But even if you don’t use the somewhat wasteful mixing nozzles you can still use the gun to extrude the correct ratio mix of 3M adhesive products and then hand mix. I have been able to mix up just the amount of epoxy I need when with the old system I would have mixed ten times what I needed. (No exaggeration here.)
I first got this system because I was trying to glue zinc-plated magnets to polyethylene. I tried regular epoxy. It doesn’t stick well to either one of these materials. There are two adhesives that I think are of particular note in the 3M lineup.
The DP-190 (which I have only used a tiny bit) is supposed to stick to everything except the “low surface energy” plastics. I saw that it is recommended for use with the zinc-plated rare earth magnets (by the magnet sellers). The DP-8005 is designed to stick to low surface energy plastics. I got it for my application.
I also got a small mat made out of teflon because nothing is supposed to stick to that. This was great for repairs using epoxy. I repaired something and laid it on the teflon and it peeled right off after it was cured.
According to 3M, epoxy shelf life is less than a couple years, so you don’t want to buy a lifetime supply at any given time. The shelf life of DP-8005 is only 6 months. The shelf life of the Scotch-Weld Two Part Urethane is 1 year. — Adrian M.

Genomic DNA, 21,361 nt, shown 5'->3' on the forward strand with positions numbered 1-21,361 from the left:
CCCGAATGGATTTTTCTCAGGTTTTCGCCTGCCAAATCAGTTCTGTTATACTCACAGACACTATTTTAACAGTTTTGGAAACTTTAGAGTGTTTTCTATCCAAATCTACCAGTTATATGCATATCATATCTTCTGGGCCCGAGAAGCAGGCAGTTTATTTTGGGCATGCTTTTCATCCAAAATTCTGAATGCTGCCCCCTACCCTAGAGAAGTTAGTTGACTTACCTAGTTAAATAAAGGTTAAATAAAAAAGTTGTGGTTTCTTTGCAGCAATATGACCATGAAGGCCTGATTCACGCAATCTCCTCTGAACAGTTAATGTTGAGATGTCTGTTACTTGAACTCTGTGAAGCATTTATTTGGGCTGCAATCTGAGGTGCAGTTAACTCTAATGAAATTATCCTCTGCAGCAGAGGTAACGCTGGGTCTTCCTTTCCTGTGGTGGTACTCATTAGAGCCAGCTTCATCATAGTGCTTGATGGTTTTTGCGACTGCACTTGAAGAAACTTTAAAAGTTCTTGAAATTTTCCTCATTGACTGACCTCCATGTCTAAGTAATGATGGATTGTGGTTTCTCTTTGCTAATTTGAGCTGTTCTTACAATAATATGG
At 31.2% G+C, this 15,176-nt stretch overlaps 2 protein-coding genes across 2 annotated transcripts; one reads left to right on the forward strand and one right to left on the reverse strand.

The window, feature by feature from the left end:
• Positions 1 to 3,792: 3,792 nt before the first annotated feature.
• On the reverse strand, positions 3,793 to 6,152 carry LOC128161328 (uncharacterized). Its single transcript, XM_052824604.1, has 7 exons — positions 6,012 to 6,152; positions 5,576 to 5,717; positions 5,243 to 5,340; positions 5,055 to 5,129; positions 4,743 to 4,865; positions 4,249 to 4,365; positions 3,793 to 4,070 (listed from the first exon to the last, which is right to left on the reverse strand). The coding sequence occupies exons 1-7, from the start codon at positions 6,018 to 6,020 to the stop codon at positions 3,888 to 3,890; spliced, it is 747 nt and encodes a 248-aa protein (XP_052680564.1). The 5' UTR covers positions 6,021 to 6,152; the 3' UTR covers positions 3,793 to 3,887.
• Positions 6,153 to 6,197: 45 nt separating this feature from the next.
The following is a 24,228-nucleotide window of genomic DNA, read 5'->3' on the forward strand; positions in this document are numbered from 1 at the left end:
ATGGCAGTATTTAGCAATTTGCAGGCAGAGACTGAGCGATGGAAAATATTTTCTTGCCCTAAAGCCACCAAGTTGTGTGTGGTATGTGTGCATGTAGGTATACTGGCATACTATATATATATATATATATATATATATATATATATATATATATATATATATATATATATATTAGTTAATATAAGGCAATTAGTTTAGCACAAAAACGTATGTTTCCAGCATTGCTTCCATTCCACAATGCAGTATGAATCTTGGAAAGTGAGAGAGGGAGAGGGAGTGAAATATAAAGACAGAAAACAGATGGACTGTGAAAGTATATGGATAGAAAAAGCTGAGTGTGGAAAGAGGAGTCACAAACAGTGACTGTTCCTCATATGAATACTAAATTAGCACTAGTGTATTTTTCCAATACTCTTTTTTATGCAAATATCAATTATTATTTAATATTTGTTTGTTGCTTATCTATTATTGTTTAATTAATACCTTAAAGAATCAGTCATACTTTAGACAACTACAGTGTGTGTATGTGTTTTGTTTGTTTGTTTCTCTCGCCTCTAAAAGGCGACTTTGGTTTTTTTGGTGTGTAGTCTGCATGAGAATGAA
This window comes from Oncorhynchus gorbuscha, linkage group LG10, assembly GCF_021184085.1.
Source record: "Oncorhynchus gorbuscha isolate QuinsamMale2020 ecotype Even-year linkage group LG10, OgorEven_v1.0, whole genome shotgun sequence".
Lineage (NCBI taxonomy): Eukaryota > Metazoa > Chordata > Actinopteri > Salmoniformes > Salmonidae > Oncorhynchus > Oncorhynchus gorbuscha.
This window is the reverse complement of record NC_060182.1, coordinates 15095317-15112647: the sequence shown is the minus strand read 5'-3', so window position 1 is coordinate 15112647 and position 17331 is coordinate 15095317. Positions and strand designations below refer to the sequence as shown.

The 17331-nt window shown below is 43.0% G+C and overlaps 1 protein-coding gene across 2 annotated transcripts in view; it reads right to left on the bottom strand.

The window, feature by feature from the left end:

McMaster-Carr sells a very similar product much cheaper, half the cost, for $23. It does not use 3M cartridges. I have had good experiences with Lord adhesives that this gun does use. — KK
I have been buying Neodymium Iron Boron (NIB) super magnets for years. Back then, Wondermagnets was the only source for hobbyists and they had quite a have changed. For the past five years, I have been ordering my magnets from “Mr. George the SuperMagnetMan,” unequivocally the best source today. His prices are the best on the net. His selection is vast: no one else has the stock he has or the variations in size of commonly available shapes. This is no exaggeration or hype. He’s got stuff you can’t get anywhere else and is constantly adding new items, like axially- and diametrically-magnetized NIB wedding rings and radially-magnetized ring magnets. He has magnets so large they are dangerous (fortunately he has put videos on YouTube that show you how to safely handle these monsters — with large leather welding gloves and a special wooden wedge and a 2×4!). He also sells magnetic hooks, pyramid shaped magnets, magnetic jewelry, teflon coated magnets, heart, star, and triangle magnets. You can even get powdered magnets that act like iron filings on steroids! You name it he’s got it. Most magnets are N45-N50 grade, the highest strength you can buy.